State Farm's counter position is that faulty workmanship and losses resulting from it are specifically excluded from the policy and the purpose of the "ensuing loss" clause, also in the section outlining exclusions, is "not to create new coverage but to further define what is covered." State Farm contends that when the policy covers a certain kind of loss the loss will be covered in whatever forms it takes, whether it is a direct or an "ensuing loss." On the other hand, if the loss is "excluded or excepted," as is faulty workmanship, it is never covered, either directly or indirectly. State Farm illustrates a type of "ensuing loss" which is covered by the policy in an example of coverage for losses from fire. While the policy excludes water damage in some instances, the "ensuing loss" clause provides coverage for water damage from putting out the fire. Since loss from fire is covered, "ensuing losses" from the fire are also covered, despite the fact that water damage may be excluded in another form under the policy.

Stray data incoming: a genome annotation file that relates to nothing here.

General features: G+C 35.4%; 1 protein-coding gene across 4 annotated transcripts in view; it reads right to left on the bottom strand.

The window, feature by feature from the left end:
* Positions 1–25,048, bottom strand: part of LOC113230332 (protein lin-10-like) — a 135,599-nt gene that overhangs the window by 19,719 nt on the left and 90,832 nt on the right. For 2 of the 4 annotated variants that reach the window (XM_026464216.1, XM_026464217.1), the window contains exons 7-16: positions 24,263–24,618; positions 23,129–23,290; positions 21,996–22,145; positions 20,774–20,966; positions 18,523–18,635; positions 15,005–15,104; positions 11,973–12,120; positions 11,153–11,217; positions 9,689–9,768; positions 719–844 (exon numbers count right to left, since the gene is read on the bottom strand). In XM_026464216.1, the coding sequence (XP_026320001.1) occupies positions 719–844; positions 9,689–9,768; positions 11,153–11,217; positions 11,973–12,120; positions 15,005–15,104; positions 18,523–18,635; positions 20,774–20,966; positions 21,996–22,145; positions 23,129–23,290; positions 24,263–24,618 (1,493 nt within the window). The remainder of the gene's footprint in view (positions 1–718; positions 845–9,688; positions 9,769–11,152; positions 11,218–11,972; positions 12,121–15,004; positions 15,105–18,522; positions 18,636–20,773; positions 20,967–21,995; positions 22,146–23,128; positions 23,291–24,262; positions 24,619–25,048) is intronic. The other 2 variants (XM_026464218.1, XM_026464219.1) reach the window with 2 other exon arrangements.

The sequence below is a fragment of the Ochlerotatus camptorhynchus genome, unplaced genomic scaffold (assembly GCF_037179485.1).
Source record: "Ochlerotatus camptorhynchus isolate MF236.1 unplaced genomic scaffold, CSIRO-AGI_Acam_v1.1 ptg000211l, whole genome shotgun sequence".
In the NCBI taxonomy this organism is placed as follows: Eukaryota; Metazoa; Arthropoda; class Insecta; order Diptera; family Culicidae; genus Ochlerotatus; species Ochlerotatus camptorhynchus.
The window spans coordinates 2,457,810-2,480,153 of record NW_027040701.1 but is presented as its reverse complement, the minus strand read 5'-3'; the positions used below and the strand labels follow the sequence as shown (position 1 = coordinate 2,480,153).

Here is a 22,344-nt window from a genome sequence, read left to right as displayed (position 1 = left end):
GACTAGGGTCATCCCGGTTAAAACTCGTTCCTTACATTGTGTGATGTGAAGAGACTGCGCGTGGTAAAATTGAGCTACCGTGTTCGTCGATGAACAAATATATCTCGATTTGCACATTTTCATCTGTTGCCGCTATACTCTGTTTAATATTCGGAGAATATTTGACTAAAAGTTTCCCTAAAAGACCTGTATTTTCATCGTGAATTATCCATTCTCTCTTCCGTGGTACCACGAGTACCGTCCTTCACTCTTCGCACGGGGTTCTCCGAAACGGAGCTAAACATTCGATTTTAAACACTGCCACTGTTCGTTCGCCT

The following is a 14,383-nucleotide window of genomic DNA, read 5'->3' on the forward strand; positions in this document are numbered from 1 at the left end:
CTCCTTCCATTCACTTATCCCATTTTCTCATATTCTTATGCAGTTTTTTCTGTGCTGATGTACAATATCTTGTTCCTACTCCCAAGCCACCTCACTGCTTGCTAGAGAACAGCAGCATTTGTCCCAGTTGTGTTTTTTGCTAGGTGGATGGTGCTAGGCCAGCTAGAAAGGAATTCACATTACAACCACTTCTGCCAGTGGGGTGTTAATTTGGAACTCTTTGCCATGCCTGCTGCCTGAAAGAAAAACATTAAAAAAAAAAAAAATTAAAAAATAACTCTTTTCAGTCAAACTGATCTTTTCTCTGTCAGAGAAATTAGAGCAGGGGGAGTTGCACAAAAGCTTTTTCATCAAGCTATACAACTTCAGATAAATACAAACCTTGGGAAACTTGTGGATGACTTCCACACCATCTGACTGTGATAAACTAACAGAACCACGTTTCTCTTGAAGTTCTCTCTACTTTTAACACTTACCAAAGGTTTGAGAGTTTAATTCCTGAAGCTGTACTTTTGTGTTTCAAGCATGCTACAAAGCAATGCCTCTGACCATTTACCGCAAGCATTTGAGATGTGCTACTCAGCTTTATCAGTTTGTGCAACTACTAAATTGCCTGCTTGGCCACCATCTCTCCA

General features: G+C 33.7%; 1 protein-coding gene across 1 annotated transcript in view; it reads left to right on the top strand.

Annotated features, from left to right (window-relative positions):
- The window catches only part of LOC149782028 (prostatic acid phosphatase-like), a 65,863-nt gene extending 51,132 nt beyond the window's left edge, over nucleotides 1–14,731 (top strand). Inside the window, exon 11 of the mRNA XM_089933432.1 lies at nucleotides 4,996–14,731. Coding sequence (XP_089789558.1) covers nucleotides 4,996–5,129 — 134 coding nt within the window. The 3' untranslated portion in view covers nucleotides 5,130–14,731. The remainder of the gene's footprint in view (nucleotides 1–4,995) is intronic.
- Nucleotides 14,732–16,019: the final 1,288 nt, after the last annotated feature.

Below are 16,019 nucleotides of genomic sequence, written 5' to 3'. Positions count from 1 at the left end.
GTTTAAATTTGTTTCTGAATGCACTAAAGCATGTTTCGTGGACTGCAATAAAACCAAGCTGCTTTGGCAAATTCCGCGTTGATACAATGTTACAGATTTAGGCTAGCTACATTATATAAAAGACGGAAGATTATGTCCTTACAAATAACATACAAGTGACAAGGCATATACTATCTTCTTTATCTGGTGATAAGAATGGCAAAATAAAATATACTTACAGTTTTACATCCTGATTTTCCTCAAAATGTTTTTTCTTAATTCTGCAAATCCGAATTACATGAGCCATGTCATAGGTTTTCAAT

The specific State Farm policy language in question states that "any ensuing loss to property described in Coverages A and B not excluded or excepted in this policy is covered," and is the identical language reviewed by this Court in Smith. Id. The plaintiffs in Smith were having their kitchen tile replaced and, in the process of ripping off the old tile, the workman used a sander to remove residue from the plywood floor. The residue contained asbestos which was spread throughout the house. The plaintiffs filed a claim on their homeowner's policy for the cleanup of their home and stated that the "workmanship" exclusion was inapplicable to their claim "because [they] [were] seeking to recover only for their ensuing losses and not for any loss directly due to the defective workmanship." Id. at 80, 425 S.E.2d at 720. State Farm was granted summary judgment and on appeal this Court held that "[a] common sense reading of that [exclusions] language reveals that the first paragraph of the disputed exclusion means that State Farm's policy does not provide coverage for property loss caused by any event listed . . . . However, the policy does provide coverage for any ensuing loss . . . which is not excluded." Id. at 81, 425 S.E.2d at 720. The Court also agreed with State Farm's contention that "[t]he exclusion obviously contemplates that the person or company performing the faulty or negligent work should be the ones (sic) responsible for any resulting damages (sic)." Id. at 81, 425 S.E.2d at 720-721.